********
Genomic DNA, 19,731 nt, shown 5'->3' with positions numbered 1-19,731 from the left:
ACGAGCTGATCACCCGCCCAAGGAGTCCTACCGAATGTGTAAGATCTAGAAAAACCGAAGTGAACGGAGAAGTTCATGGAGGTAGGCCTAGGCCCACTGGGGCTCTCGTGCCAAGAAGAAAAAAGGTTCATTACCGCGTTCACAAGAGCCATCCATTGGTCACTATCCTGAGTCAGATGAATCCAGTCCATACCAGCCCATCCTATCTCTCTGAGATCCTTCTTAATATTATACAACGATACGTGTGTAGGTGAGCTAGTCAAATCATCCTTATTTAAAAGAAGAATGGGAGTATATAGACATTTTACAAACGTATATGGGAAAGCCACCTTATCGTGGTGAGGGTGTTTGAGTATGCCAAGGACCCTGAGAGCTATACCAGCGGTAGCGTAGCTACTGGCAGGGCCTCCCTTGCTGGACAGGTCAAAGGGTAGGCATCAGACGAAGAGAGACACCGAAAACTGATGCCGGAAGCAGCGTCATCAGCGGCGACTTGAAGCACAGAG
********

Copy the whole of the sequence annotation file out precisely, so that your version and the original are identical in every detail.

Genomic DNA, 19,731 nt, shown 5'->3' with positions numbered 1-19,731 from the left:
ACGAGCTGATCACCCGCCCAAGGAGTCCTACCGAATGTGTAAGATCTAGAAAAACCGAAGTGAACGGAGAAGTTCATGGAGGTAGGCCTAGGCCCACTGGGGCTCTCGTGCCAAGAAGAAAAAAGGTTCATTACCGCGTTCACAAGAGCCATCCATTGGTCACTATCCTGAGTCAGATGAATCCAGTCCATACCAGCCCATCCTATCTCTCTGAGATCCTTCTTAATATTATACAACGATACGTGTGTAGGTGAGCTAGTCAAATCATCCTTATTTAAAAGAAGAATGGGAGTATATAGACATTTTACAAACGTATATGGGAAAGCCACCTTATCGTGGTGAGGGTGTTTGAGTATGCCAAGGACCCTGAGAGCTATACCAGCGGTAGCGTAGCTACTGGCAGGGCCTCCCTTGCTGGACAGGTCAAAGGGTAGGCATCAGACGAAGAGAGACACCGAAAACTGATGCCGGAAGCAGCGTCATCAGCGGCGACTTGAAGCACAGAG